[Sidefx-houdini-list] get attribute from second input

Gary Jaeger gary at corestudio.com
Fri Sep 1 23:38:54 EDT 2017


Thanks everybody. Much to digest. 

Gary Jaeger / 650.728.7957 direct / 415.518.1419 mobile
http://corestudio.com <http://corestudio.com/>

> On Sep 1, 2017, at 1:16 PM, Gregory Ecker <gregory.ecker at gmail.com> wrote:
> 
> 
> There's also another gotcha where if you reference an attribute  that doesn't exist,  it doesn't throw an error,  it just returns 0,  and creates that attribute for you !  Ouch.  This can be confusing.  Stick with the functions for now.
> 
> -G
> 
>> On Sep 1, 2017, at 2:32 PM, Tom Nixon <ignivomous at gmail.com> wrote:
>> 
>> Looks like you're in good hands with Gregory and Andy. I'd just like to
>> point out another gotcha for anyone who is tempted to use opinput syntax.
>> 
>> When specifying the input from which to read, @OpInput1 is the 0th input.
>> - eg. point(@OpInput2,"P", at ptnum) is the same as point(1,"P", at ptnum)
>> 
>> When using @opinput1_Cd, it pulls from the second input, so not only does
>> the index change in this instance, but also capitalization.
>> 
>> This inconsistency can bite you in the arse when you've not used one of the
>> cases in a long while. As Andy says, making it explicit is probably safest.
>> That being said, I tend to use the @OpInput1 syntax most often because some
>> more rarely used functions have numerous integer arguments, and I find it
>> easier to have the reminder right there of which is the input argument.
>> 
>> On Fri, Sep 1, 2017 at 11:10 AM, Andy Nicholas <andy at andynicholas.com>
>> wrote:
>> 
>>> I agree with Gregory. Although personally, I would always encourage
>>> avoiding VEX’s syntactical idiosyncrasies in favour of straightforward
>>> function calls and variable definitions.
>>> 
>>> So I always use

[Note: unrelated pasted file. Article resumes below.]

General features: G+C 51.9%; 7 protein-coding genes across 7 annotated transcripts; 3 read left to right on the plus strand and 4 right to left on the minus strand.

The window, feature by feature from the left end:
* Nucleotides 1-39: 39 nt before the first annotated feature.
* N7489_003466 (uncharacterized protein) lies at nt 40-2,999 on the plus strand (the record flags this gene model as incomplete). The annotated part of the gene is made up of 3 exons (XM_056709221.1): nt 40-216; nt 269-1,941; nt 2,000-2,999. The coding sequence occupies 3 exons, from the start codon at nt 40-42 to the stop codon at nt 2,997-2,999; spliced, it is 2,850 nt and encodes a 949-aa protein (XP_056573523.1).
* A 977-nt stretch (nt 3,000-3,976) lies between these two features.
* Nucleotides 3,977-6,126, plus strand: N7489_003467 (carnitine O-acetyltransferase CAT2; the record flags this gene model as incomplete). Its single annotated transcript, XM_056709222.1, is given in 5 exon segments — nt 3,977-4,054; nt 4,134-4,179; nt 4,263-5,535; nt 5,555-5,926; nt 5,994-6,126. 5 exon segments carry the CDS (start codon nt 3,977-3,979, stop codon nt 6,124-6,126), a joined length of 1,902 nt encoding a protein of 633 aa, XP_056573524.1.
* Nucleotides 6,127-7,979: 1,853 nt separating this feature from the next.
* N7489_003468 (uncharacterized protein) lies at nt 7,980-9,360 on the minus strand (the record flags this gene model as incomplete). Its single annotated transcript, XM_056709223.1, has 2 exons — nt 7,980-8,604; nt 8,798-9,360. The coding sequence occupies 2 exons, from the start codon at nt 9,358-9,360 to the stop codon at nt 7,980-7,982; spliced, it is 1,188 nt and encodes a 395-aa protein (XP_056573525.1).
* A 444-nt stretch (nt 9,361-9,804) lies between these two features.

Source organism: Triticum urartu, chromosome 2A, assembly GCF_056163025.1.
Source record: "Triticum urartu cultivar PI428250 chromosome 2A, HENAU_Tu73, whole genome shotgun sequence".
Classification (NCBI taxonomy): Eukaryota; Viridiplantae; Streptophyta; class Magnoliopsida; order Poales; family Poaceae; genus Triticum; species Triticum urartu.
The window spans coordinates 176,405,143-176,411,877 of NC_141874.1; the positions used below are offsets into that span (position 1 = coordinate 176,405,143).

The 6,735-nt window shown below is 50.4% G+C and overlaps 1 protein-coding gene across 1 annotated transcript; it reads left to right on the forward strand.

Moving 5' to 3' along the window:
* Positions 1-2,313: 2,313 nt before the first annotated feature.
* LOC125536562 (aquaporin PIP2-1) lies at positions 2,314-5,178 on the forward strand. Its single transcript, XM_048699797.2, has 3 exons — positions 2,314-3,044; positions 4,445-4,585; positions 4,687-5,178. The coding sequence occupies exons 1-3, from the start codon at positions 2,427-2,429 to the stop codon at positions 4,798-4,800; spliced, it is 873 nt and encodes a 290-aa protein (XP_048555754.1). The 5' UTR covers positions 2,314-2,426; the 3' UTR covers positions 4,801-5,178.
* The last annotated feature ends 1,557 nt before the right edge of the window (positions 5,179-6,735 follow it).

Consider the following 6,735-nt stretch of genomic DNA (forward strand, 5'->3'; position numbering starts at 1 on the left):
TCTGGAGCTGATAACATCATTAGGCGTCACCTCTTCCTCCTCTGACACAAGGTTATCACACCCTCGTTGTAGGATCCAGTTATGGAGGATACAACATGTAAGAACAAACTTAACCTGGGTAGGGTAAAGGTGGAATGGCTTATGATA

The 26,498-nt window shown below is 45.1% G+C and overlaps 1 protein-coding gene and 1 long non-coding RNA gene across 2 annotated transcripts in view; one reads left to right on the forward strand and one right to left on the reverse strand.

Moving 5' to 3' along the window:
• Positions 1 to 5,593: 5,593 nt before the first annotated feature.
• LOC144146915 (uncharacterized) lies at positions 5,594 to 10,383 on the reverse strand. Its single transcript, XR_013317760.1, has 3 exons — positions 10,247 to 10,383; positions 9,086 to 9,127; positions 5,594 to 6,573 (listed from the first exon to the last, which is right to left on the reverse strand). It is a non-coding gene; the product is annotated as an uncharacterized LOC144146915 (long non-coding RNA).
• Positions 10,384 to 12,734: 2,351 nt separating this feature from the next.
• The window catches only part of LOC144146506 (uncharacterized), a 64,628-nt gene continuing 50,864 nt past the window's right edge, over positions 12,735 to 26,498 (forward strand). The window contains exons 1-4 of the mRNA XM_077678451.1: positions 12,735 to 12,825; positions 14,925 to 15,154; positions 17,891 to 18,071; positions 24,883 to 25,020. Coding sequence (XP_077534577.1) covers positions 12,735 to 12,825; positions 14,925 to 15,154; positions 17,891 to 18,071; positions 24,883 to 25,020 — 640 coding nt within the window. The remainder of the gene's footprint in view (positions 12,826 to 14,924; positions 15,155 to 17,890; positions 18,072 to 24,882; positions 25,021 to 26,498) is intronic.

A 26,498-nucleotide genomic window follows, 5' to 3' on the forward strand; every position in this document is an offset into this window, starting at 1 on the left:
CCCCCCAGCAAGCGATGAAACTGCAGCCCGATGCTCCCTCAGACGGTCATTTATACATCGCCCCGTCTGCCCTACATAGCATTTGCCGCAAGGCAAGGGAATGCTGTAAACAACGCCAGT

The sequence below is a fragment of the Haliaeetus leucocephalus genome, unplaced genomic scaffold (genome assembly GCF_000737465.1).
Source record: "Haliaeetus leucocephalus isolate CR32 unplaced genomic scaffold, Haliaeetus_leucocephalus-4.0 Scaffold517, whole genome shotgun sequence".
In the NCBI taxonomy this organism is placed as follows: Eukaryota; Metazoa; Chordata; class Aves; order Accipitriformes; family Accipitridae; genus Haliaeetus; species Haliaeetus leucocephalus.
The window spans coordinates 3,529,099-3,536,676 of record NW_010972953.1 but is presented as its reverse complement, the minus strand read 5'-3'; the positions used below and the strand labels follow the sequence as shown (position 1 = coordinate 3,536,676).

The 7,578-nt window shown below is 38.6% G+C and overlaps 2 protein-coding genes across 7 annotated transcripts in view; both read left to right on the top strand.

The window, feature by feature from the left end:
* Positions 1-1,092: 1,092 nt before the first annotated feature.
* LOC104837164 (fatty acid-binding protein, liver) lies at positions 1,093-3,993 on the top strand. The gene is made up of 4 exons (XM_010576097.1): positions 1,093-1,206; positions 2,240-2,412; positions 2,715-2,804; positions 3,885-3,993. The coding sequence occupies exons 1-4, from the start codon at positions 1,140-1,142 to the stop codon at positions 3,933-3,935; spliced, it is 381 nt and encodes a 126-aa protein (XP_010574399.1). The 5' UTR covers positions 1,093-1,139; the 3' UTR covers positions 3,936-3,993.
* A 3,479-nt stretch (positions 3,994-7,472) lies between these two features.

>>> 
>>>       vector @my_attr;
>>>       @my_attr = point(1,”P”, @ptnum);
>>> 
>>> instead of
>>> 
>>>       v at my_attr = @opinput1_P
>>> 
>>> All sorts of reasons really. To name a few:
>>> * Do you put the v in front of the @ all the time?
>>> * If not, what happens if you delete the line(s) where you did? Your
>>> attribute is now assumed to be a float. Oops.
>>> * If you do use it all the time, then if you ever want to change the
>>> variable type you have to do it in multiple places.
>>> * All other variables are declared using the longer syntax, so I like to
>>> be consistent with attributes too.
>>> * The @opinput_ syntax makes too many implicit assumptions for my liking:
>>> 1) That I want to iterate over the current entity (e.g. points in this
>>> case), and
>>> 2) that I want to use @ptnum to do it.
>>> I prefer to put this explicitly in my code. Particularly because it can
>>> cause a lot of confusion if you’re used to frequently switching between VEX
>>> contexts (vertices, points, primitives, etc). If you’re copy/pasting code
>>> you have to remember which ones you need to change and which ones you need
>>> to be kept to the original entity (more of an issue in longer VEX scripts).
>>> * Writing it out the long way has more similarity to other languages (e.g.
>>> C/C++) so it’s easier for people not familiar with VEX to get up to speed,
>>> as well as being easier to convert (if necessary) to another language with
>>> a few simple search/replace operations.
>>> * I have a crappy memory for whether the @opinputN_ starts at 0 or 1.
>>> Whenever it comes up I always ask myself: if they made that bit of
>>> syntactical convenience, did they go further and make it more intuitive by
>>> starting at 1? Whereas with the point() function I know I'm firmly in
>>> programmer territory where everything always starts at zero :)
>>> 
>>> To be honest, if you’re just writing 15 line VEX snippets or shorter then
>>> I really don’t think it’s much of a problem. It’s just when you’re putting
>>> together something bigger that you start to notice these issues more.
>>> 
>>> Again, this is all just personal preference. I don’t pretend to believe
>>> that it’s some sort of gold standard (…I’m lying, I do).
>>> 
>>> Cheers!
>>> A
>>> 
>>>